We employed network analysis to understand the relationships between where Fairfax County residents work and reside at the census tract level using LODES data. The LODES data is produced by the US Census Bureau in order to better understand where workers reside and work. There are three main datasets of the LODES data; we use the Origin-Destination (OD) 2010-2017 files for our networks. The OD datasets indicate where individuals work and reside by census block group. We retrieved the main and auxiliary OD files and aggregated by tract. The main files include jobs for which the residence and workplace are both in-state; the auxiliary files include jobs for which the workplace is in-state while the residence is out-of-state. We combined both the main and auxiliary files, and aggregated the data to census tract level.
While the LODES data provides OD flows for all workers that live or work in Fairfax County, we decided to reduce the network’s data for the DSPG project to only include those that live in Fairfax County. Before constructing networks, we explored the origins of workers who come to work in Fairfax County. We found that of all workers in the county, 41% are also county residents, and 59% arrive from outside the county. This analysis also revealed that some workers who come to work in Fairfax County live in states well outside of driving distance. This created a challenge, as it is difficult to determine whether workers work for businesses with headquarters in Fairfax but work physically located elsewhere, or whether they do work in Fairfax but perhaps only part of the time. For this reason, we decided to only focus our current analysis on flows from within Fairfax County.
Networks are comprised of nodes and edges that represent entities and the relationships between them. In our case, nodes correspond to census tracts, and edges represent job flows or the links between them, created by workers’ residence and workplace connections. Each edge or connection also has a weight, which corresponds to the number of jobs flowing between two tracts, and a direction, which signifies the direction that workers flow in, from their residence tract to their workplace tract. Network centrality measures help explain how relations between tracts change based on the relative importance of those tracts within the overall county network. Using this network analysis framework, we were able to construct three distinct networks and map the networked flows of all jobs, federal jobs, private jobs, and jobs by industry within Fairfax County.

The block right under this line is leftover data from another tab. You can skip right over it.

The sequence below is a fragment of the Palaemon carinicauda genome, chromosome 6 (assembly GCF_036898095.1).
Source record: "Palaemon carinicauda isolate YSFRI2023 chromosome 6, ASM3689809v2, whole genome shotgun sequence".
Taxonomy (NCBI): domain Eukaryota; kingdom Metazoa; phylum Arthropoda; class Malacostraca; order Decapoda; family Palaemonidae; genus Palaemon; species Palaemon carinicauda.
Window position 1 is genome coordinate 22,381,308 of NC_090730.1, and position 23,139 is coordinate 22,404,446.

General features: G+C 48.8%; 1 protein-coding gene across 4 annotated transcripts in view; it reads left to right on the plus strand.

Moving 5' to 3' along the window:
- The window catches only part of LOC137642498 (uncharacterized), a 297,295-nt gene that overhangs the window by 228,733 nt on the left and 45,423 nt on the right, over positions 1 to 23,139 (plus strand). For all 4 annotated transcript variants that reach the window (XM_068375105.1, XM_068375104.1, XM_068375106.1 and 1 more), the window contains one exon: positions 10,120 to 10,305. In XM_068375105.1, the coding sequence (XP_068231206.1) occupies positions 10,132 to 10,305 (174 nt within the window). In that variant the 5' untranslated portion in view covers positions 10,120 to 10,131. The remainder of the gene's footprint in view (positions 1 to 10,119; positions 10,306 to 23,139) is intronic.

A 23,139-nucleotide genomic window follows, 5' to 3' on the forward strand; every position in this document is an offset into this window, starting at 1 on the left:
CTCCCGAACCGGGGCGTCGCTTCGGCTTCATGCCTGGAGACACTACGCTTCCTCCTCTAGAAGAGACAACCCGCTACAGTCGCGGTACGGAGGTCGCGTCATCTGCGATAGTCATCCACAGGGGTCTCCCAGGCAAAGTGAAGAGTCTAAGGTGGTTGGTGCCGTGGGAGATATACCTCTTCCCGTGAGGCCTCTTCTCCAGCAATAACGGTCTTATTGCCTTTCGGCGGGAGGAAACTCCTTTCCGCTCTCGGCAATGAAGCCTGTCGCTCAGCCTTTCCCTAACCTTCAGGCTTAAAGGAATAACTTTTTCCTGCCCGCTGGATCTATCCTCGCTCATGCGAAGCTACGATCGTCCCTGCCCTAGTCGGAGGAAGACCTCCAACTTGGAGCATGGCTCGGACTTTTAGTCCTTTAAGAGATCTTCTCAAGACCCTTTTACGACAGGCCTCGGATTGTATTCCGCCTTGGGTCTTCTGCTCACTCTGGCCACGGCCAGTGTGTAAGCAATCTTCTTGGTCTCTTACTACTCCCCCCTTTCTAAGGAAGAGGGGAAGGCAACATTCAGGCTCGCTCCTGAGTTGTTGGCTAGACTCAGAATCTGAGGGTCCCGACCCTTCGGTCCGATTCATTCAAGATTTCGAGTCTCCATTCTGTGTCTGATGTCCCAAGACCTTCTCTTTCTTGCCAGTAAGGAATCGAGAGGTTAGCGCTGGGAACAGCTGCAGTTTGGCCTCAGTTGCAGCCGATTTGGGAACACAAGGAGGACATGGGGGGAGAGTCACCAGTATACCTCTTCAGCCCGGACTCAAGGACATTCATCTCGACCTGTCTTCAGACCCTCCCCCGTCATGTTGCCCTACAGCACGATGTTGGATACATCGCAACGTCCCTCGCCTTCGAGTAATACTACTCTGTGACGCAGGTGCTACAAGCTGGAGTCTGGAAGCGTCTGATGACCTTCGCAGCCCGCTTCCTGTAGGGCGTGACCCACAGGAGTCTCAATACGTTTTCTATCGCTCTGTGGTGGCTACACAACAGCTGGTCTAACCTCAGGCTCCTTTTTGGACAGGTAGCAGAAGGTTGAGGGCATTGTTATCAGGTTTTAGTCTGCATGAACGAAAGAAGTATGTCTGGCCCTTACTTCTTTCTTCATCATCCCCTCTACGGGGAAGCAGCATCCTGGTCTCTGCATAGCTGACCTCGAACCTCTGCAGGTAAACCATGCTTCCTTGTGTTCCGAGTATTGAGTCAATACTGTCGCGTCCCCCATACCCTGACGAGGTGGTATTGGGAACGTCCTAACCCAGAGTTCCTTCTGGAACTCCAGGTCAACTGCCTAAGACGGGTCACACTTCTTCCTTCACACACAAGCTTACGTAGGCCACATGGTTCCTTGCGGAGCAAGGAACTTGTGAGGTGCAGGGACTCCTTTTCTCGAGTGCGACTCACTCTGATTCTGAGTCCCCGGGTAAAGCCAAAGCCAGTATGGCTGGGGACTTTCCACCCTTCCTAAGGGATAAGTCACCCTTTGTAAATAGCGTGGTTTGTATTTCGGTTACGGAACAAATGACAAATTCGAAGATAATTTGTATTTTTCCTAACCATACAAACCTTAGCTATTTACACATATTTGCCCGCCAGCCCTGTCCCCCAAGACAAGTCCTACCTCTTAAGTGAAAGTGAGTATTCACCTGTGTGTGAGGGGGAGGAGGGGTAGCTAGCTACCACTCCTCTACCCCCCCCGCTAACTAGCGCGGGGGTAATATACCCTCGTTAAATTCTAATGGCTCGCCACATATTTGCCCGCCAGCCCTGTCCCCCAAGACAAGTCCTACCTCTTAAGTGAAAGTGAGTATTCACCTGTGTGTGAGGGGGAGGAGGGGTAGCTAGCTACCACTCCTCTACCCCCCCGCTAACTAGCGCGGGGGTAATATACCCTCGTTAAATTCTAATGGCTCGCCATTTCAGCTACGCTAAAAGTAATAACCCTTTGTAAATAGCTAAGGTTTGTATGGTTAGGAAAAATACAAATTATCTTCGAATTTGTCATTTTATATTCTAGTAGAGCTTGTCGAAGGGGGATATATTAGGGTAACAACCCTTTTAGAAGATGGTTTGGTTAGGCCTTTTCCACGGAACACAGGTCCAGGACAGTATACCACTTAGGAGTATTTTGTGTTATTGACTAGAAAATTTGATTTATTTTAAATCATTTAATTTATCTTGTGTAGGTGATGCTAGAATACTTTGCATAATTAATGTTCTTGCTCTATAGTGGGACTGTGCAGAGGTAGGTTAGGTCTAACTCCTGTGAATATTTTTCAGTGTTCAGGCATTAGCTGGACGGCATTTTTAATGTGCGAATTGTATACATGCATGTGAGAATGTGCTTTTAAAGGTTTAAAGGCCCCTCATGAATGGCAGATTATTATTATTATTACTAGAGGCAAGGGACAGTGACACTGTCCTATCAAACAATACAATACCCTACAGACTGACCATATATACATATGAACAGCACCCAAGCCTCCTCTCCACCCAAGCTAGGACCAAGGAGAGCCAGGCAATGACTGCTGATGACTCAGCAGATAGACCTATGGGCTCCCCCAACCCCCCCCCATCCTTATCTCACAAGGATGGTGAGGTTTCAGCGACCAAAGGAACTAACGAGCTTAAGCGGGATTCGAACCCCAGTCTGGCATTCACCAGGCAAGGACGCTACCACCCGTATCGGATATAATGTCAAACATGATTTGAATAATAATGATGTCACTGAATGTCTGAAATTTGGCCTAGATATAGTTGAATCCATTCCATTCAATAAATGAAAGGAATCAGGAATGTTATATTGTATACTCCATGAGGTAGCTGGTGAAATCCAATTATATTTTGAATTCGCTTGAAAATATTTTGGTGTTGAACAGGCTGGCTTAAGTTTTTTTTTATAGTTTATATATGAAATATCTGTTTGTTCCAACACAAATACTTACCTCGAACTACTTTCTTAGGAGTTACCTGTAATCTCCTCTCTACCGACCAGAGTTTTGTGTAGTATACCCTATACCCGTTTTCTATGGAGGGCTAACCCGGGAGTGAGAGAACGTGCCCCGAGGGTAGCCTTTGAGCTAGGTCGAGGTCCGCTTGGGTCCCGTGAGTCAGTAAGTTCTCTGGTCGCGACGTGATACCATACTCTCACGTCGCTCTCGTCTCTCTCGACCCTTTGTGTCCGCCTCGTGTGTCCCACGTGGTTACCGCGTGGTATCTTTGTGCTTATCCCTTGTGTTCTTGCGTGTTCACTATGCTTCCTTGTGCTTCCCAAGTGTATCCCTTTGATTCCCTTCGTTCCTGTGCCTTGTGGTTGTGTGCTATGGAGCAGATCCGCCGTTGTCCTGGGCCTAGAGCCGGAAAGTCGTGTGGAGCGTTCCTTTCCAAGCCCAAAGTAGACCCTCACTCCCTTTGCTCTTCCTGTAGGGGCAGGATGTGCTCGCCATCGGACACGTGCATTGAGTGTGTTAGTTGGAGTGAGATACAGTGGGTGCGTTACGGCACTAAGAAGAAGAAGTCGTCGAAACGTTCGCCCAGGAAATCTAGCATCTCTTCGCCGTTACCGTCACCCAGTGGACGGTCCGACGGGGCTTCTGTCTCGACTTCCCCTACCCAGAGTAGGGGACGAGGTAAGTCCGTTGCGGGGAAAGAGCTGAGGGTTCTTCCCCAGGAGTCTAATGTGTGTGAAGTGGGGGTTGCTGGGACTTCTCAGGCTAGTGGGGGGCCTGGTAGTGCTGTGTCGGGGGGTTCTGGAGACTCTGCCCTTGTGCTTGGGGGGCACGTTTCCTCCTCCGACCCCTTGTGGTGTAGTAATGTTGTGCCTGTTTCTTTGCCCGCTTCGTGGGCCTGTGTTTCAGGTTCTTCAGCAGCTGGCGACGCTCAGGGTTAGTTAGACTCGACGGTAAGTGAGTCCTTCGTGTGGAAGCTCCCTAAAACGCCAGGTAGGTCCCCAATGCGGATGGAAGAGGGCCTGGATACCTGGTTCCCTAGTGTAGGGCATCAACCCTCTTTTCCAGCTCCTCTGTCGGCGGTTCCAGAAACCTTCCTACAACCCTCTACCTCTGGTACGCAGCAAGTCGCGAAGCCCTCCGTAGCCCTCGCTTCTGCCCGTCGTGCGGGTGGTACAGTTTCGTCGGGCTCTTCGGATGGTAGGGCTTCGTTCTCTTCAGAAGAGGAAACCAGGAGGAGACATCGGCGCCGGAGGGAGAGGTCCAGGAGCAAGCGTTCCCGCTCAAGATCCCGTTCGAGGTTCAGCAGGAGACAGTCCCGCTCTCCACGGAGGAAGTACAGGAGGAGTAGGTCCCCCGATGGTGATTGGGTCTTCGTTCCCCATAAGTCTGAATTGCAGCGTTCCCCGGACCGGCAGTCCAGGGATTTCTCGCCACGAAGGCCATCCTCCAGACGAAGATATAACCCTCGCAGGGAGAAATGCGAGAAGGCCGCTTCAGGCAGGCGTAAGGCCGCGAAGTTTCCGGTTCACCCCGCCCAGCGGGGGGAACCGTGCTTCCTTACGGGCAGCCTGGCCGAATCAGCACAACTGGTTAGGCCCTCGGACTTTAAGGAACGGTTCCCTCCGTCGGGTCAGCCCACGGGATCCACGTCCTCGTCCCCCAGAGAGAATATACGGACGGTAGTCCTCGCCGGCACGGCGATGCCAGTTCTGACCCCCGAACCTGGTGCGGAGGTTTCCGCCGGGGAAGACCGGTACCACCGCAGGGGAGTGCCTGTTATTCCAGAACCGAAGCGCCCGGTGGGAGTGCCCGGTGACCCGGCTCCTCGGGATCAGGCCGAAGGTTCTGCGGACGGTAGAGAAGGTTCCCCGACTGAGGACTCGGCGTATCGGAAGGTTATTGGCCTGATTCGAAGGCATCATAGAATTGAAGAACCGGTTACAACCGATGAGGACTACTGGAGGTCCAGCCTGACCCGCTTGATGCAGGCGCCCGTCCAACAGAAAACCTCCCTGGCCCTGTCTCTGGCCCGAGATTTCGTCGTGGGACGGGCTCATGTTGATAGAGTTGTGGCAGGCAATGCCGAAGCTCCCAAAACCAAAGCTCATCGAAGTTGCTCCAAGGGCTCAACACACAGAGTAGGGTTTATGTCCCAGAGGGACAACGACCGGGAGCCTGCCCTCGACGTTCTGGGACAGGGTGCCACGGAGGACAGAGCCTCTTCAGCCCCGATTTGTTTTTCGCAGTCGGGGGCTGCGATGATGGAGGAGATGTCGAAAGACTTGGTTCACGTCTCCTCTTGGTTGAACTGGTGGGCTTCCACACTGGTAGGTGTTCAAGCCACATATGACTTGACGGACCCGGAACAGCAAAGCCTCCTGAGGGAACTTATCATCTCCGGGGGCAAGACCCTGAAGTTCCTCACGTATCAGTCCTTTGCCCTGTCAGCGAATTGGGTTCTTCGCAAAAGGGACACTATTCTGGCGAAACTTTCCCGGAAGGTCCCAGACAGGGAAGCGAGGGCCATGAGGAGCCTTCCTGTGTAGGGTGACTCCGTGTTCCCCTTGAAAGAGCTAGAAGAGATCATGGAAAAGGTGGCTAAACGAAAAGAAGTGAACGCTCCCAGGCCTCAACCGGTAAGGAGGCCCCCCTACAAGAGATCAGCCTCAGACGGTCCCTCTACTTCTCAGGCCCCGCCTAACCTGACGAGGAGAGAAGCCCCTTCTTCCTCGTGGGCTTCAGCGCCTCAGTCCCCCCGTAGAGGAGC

We first constructed an edgelist to examine how workers living within Fairfax County travel from tracts where they live to tracts where they work. We produced network-level descriptive statistics to understand the basic structural components of the network graph as a whole. We ran an extensive set of descriptive statistic measures using the igraph package for R. The key descriptive statistics produced include the number of nodes, edges, diameter, distance, density, transitivity, and the average degree and betweenness centrality. While these global descriptives help us better understand changes at the County level, we also examined node-level centrality measures to identify the most influential areas within Fairfax County. We used leaflet maps to visualize the four measures of centrality defined below: